Nuzhunpa hastily searched the hut. Shyay! they were gone! He racked his mind to imagine what was going on. Runahr had obviously thought Monwyrt was staying behind, but here he had found himself alone. And not only alone, but uninformed of the whole thing! What was Zholybet up to? What was she thinking? Beazhat at Feeshare's hut?! He suddenly made up his mind as to what he had to do, and rushed out of the hut as fast as his old aching legs would carry him.
"Salu, Zholybet!" said Feeshare warmly upon finding her at the door. "And salu, Nuzh- oh! Monwyrt!" She gasped and backed into the hut as they entered. Zholybet beamed and grasped Feeshare's hand closely.
"Thank you again for inviting us over, Feeshare!" she gushed. "I have been so worried that Monwyrt would not be taken in by Todymody! You have no idea what a relief it was to realize my fears had been so silly!"
Anyogatoh jumped up from her stool in the corner, astonished and afraid. "Where's Nuzhunpa?" she blurted.
Zholybet looked surprised at her reaction. "Why, he's at home, of course!"
"Then that's where I'll be!" Anyogatoh huffed, making a line to the door. "At home!" She marched off into the dark.
"What's wrong with her?" Zholybet asked Feeshare.
"What's going on here, Feeshare?" demanded Faaloh, watching Monwyrt suspiciously. He and Kunahr were already rocking the zhat, and he resented the interruption.
"Feeshare invited us here to play beazhat tonight," Zholybet explained insistantly. "Right, Feeshare?"
"Is that all?" Faaloh grunted, to Feeshare's relief. Monwyrt grinned. He liked Faaloh. "Come on," Faaloh said to Kunahr. "Your turn."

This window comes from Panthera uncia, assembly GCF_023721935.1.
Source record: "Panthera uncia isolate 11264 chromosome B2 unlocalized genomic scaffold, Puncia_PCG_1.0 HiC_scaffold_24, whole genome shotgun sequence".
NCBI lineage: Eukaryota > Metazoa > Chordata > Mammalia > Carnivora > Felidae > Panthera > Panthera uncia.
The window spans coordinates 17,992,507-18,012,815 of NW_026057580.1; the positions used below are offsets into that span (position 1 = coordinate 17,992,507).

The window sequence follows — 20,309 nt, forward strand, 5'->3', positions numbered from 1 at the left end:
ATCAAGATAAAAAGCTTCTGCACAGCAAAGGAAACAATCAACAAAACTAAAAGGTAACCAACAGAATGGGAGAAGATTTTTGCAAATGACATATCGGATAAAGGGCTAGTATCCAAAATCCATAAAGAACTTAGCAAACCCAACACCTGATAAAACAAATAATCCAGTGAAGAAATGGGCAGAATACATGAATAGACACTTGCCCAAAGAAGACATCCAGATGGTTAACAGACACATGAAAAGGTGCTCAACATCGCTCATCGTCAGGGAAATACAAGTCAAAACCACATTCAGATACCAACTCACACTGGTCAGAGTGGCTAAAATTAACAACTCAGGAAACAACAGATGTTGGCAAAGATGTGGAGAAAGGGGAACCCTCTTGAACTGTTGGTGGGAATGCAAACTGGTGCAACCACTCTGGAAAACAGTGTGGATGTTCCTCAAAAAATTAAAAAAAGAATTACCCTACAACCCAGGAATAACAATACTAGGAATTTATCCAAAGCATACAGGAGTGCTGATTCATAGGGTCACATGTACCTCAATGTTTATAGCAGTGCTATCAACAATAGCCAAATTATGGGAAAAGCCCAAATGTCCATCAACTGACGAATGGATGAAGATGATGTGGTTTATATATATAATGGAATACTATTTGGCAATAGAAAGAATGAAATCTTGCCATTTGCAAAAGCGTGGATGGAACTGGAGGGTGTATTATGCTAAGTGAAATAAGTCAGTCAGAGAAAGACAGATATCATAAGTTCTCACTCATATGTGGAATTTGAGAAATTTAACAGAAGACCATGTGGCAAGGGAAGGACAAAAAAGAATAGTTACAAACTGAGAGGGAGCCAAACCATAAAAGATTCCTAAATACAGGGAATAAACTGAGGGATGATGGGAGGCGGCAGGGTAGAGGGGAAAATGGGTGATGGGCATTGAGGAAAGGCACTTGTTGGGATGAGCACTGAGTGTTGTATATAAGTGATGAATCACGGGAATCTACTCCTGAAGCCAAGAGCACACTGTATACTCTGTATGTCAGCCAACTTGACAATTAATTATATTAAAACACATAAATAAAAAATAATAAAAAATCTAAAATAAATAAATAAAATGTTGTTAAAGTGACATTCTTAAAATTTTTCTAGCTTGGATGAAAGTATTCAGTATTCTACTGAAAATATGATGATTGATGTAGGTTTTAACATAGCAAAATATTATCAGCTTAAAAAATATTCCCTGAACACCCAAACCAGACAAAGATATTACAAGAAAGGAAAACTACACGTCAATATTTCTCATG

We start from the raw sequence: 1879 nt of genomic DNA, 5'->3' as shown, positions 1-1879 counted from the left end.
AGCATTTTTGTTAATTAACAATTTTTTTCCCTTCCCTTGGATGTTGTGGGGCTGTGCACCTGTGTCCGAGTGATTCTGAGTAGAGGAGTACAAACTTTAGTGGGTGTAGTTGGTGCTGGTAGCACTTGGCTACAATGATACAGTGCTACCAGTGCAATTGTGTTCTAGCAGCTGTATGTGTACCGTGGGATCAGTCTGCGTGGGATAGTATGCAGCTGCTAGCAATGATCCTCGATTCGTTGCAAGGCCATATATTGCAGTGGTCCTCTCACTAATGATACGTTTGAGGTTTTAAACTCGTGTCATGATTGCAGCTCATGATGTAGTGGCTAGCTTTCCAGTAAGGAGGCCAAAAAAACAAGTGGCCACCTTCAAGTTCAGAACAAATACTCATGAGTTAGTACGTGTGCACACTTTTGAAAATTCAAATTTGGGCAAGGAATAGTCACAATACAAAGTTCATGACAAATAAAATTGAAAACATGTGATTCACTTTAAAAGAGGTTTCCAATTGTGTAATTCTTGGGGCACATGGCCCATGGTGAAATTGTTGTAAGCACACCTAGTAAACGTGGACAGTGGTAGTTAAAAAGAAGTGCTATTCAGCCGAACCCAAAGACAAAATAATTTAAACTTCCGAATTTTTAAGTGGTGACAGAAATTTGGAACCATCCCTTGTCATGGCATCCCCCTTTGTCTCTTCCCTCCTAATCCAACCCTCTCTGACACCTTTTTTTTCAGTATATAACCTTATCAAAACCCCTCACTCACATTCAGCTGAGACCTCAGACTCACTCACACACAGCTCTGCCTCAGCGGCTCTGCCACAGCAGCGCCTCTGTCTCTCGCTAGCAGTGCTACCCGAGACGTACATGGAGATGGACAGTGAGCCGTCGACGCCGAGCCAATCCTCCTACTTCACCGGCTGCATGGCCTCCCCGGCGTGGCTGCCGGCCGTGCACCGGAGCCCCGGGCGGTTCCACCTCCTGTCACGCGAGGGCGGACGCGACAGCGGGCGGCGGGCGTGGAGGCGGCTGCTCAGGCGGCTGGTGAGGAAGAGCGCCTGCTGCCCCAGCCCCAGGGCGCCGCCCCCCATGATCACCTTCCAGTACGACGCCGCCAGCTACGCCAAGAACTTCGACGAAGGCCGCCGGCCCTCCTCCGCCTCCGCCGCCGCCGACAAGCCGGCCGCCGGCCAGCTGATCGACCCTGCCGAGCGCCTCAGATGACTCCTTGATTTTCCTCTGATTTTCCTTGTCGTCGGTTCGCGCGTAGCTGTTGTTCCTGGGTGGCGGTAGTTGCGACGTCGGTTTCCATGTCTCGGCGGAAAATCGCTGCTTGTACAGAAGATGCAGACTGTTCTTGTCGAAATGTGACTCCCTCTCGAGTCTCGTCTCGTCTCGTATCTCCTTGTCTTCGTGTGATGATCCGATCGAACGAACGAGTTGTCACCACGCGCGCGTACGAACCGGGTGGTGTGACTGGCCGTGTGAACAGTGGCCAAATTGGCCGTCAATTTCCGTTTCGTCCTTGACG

Some time later, Burfohn was preparing for sleep. He'd had a hard day. His prahnumpa had been particularly difficult to please, and had gone to her cot early after berating him soundly for no reason that he could find. Before that, one of his vashlymoss had somehow got into the wrong pen, and he had spent half the day arguing about it with a numpa who had fed it half her shoam. Now, he was not very happy to hear someone pounding on his door. He knocked over a stool and sent it clattering across the floor in his haste to answer the door before his prahnumpa woke up.
"Burfohn!" shouted an out-of-breath Rokay. "Come with me!"
"Ssssh! you'll wake my - "
"Burfey," moaned Matann, "who is there in the middle of the night?"
"It's not the middle of the night, prahnumpa," sighed Burfohn. "It's Rokay."
"What does he want?"
"What do you want?" Burfohn hissed with extreme irritation.
"You've got to come!" Rokay was under the influence of some strong emotion. He grabbed Burfohn by the arm as soon as the door was opened enough to allow it. "We need you!" he added mysteriously.
"What does he want, Burfey?"
"What's going on?" Burfohn demanded, tearing his arm away from Rokay's grip. "And this had better be important!"
"You've got to come play beazhat, Burfohn!"
"What?" screamed Burfohn.
"What?" asked Matann from her cot.
"It's the Zhonoy, Burfohn!" Rokay blurted. "You wouldn't believe it! That slow is killing us!"
"I knew it!" shrieked Matann, jumping out of her cot. "Where's my fo? Let's get it!"
"What?" yelled Burfohn at his prahnumpa.
"Fo, Matann," said Rokay soothingly. "It's playing beazhat - it's killing us at beazhat!"
"What?" shouted Burfohn, turning back to Rokay.
"I have to admit it," said Rokay, "the Zhonoy is a great beazhatter! It's beaten all the best players in Todymody. It just sits there like it's bored, and runs up kosh after kosh after kosh! You've got to come! You're the only one who can beat it."
"If you get beat by a Zhonoy," warned Matann, "I'll kick you out!"
"What?!" cried Burfohn at his prahnumpa.
"Go!" she commanded, pushing him from behind.
"Come!" pleaded Rokay, pulling on his arm.
Before Burfohn knew what had happened, he was sitting across from that stinking Zhonoy, playing a game he had sworn to himself he would never play again. He looked around Feeshare's hut and blinked.